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17th-century covered market
Blason Lyons-la-Foret.svg
Coat of arms
Location of Lyons-la-Forêt
France location map-Regions and departements-2016.svg
Red pog.svg
Normandie region location map.svg
Red pog.svg
Coordinates: 49°24′01″N1°28′37″E / 49.4003°N 1.4769°E / 49.4003; 1.4769 Coordinates: 49°24′01″N1°28′37″E / 49.4003°N 1.4769°E / 49.4003; 1.4769
Country France
Region Normandy
Department Eure
Arrondissement Les Andelys
Canton Romilly-sur-Andelle
  Mayor (20082014) Thierry Plouvier
26.99 km2 (10.42 sq mi)
 (2017-01-01) [1]
  Density27/km2 (69/sq mi)
Time zone UTC+01:00 (CET)
  Summer (DST) UTC+02:00 (CEST)
INSEE/Postal code
27377 /27480
Elevation67–178 m (220–584 ft)
(avg. 163 m or 535 ft)
1 French Land Register data, which excludes lakes, ponds, glaciers > 1 km2 (0.386 sq mi or 247 acres) and river estuaries.

Lyons-la-Forêt is a commune of the Eure department, Haute Normandie in Northwest France.


Lyons-la-Floret is well known within the region due to its architecture, which has been maintained since its founding in the 17th century. It is also a recognized distinct geophysical and geocultural entity that is the end of Vexin normand, and the forest of Lyons. The area around the town and the border with Pays de Bray is known for its traditional bocage landscape of woods, orchards, and cattle pasture.


Lyons-la-Forêt [2] is located 34 km (21 mi) from Rouen and 28 km (17 mi) from Gisors. Former name: Saint-Denis-en-Lyons.

Lyons was originally the name of the forest < Licontio-/Ligontio-, based probably on the Celtic root lic/lig, that is also found in the name of the stream: la Lieure < Licoris /Ligoris. Same root as the River Loire < Liger and -ley in Beverley (Yorkshire) from Celtic *bibro*licos > Old English beofor beaver, *licc stream.


An early mention of a ducal residence in Lyons can be found in 936, when William I, Duke of Normandy used to stay.

The castle of Lyons-la-Forêt was constructed at the start of the 12th century by Henry I of England, also known as "Henri Beauclerc". [3] He died there in 1135, supposedly from "a surfeit of lampreys". [4]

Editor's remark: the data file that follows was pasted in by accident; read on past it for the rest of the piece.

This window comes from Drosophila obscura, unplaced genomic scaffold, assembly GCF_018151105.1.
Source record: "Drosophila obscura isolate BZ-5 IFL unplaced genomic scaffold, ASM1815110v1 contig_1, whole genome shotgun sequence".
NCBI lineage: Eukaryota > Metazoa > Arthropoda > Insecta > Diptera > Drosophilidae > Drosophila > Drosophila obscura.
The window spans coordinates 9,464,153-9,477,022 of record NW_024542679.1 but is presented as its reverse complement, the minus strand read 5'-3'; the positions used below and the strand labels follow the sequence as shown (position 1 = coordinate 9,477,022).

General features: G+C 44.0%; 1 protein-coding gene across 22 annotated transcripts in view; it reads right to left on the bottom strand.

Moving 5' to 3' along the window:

The town and the castle were occupied by King Philip II Augustus of France in 1193 but the following year, Richard I of England, back from captivity, obtained the restitution of Lyons; the king of England and Duke of Normandy stayed frequently until 1198. In 1202, Philip II Augustus re-conquered the city, and after him, several French kings were attracted by the Lyons forest and the good hunting grounds.

From 1359 to 1398, the castellan domain of Lyons was part of Blanche de Navarre's dower after she became the widow of King Philip VI of France. In 1403-1422, it was the dower of Isabeau de Bavière, wife of King Charles. In 1419, in the course of the Hundred Years' War, the English took Lyons. [5]

During the Second World War, the area was used for parachute drops of agents F. F. E. Yeo-Thomas and André Dewavrin. [6]


Historical population



See also

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  1. "Populations légales 2017". INSEE . Retrieved 6 January 2020.
  2. The city of Lyon, in France too, is sometimes written Lyons in English as well, but the writing and the pronunciation of /s/ is the result of a confusion with Lyons-la-Forêt. Lyon does not share the same etymology and is a former Lugdunu(m) that evolved step by step into Lyon.
  3. Ministry of Culture: Château fort (in French)
  4. Judith A. Green Henry I: King of England and Duke of Normandy, Cambridge University Press
  5. Site listing the communes of France.
  6. Marshall, Bruce. The White Rabbit. PAN. p. 29.
  7. Lyons Tourism office.
  8. Froese, Rainer and Pauly, Daniel, eds. (2012). "Lampetra fluviatilis" in FishBase . September 2012 version. (citing Bristow, Pamela (30 April 1992). The Illustrated Encyclopedia of Fishes. London: Chancellor Press. ISBN   9781851521364.).
  9. Deshpande, S. S. (29 Aug 2002). Handbook of Food Toxicology. CRC Press. p. 695. ISBN   978-0824707606.
  10. info site on the Pays de Bray. Archived 2008-11-12 at the Wayback Machine